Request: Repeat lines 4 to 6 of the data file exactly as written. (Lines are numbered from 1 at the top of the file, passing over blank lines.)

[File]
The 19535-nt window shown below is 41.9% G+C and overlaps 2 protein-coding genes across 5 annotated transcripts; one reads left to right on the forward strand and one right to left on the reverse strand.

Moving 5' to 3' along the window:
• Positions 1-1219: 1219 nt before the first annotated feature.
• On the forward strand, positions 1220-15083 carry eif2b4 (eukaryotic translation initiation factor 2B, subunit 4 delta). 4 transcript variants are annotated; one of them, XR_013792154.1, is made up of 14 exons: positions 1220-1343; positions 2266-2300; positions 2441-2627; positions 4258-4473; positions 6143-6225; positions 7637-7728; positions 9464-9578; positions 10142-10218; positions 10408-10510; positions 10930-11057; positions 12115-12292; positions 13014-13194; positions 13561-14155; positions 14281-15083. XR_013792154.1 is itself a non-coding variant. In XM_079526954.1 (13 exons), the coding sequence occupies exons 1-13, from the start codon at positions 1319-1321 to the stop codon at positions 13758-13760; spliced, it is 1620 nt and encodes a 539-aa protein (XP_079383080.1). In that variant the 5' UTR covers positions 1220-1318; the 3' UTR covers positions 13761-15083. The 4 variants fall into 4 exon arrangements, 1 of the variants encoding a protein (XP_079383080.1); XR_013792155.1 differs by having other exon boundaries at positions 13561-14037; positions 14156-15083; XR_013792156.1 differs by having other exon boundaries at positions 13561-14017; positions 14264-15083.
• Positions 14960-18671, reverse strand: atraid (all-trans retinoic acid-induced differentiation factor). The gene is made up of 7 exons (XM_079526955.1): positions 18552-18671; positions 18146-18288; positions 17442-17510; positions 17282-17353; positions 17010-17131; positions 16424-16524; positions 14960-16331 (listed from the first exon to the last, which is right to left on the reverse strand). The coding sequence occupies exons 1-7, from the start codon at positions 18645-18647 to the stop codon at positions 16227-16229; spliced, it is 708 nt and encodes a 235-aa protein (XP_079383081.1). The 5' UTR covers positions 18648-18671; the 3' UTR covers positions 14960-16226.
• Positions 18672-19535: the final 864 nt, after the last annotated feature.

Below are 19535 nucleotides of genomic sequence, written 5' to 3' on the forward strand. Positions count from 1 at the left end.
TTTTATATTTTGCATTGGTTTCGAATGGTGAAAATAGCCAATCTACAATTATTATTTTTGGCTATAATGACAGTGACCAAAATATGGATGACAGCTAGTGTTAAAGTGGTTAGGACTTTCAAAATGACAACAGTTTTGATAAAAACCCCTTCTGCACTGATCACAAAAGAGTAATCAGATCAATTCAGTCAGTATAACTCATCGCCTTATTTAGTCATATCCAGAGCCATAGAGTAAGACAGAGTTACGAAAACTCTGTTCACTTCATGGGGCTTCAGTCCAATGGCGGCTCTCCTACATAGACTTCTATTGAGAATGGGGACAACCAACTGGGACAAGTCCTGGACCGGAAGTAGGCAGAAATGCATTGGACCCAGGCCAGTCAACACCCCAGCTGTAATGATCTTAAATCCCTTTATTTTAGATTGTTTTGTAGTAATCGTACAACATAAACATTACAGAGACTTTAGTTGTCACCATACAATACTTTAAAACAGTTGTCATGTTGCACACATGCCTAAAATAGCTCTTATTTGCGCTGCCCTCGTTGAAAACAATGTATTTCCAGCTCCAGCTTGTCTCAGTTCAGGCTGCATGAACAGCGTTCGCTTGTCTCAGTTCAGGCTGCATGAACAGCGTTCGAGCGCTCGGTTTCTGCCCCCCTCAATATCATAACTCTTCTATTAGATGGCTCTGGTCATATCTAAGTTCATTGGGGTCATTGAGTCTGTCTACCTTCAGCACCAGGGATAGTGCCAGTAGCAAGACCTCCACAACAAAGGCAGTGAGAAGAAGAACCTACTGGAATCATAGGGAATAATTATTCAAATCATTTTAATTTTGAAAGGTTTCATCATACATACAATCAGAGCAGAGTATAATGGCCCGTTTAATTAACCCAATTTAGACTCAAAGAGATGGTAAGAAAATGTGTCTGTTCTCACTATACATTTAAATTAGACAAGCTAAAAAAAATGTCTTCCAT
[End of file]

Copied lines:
• On the forward strand, positions 1220-15083 carry eif2b4 (eukaryotic translation initiation factor 2B, subunit 4 delta). 4 transcript variants are annotated; one of them, XR_013792154.1, is made up of 14 exons: positions 1220-1343; positions 2266-2300; positions 2441-2627; positions 4258-4473; positions 6143-6225; positions 7637-7728; positions 9464-9578; positions 10142-10218; positions 10408-10510; positions 10930-11057; positions 12115-12292; positions 13014-13194; positions 13561-14155; positions 14281-15083. XR_013792154.1 is itself a non-coding variant. In XM_079526954.1 (13 exons), the coding sequence occupies exons 1-13, from the start codon at positions 1319-1321 to the stop codon at positions 13758-13760; spliced, it is 1620 nt and encodes a 539-aa protein (XP_079383080.1). In that variant the 5' UTR covers positions 1220-1318; the 3' UTR covers positions 13761-15083. The 4 variants fall into 4 exon arrangements, 1 of the variants encoding a protein (XP_079383080.1); XR_013792155.1 differs by having other exon boundaries at positions 13561-14037; positions 14156-15083; XR_013792156.1 differs by having other exon boundaries at positions 13561-14017; positions 14264-15083.
• Positions 14960-18671, reverse strand: atraid (all-trans retinoic acid-induced differentiation factor). The gene is made up of 7 exons (XM_079526955.1): positions 18552-18671; positions 18146-18288; positions 17442-17510; positions 17282-17353; positions 17010-17131; positions 16424-16524; positions 14960-16331 (listed from the first exon to the last, which is right to left on the reverse strand). The coding sequence occupies exons 1-7, from the start codon at positions 18645-18647 to the stop codon at positions 16227-16229; spliced, it is 708 nt and encodes a 235-aa protein (XP_079383081.1). The 5' UTR covers positions 18648-18671; the 3' UTR covers positions 14960-16226.
• Positions 18672-19535: the final 864 nt, after the last annotated feature.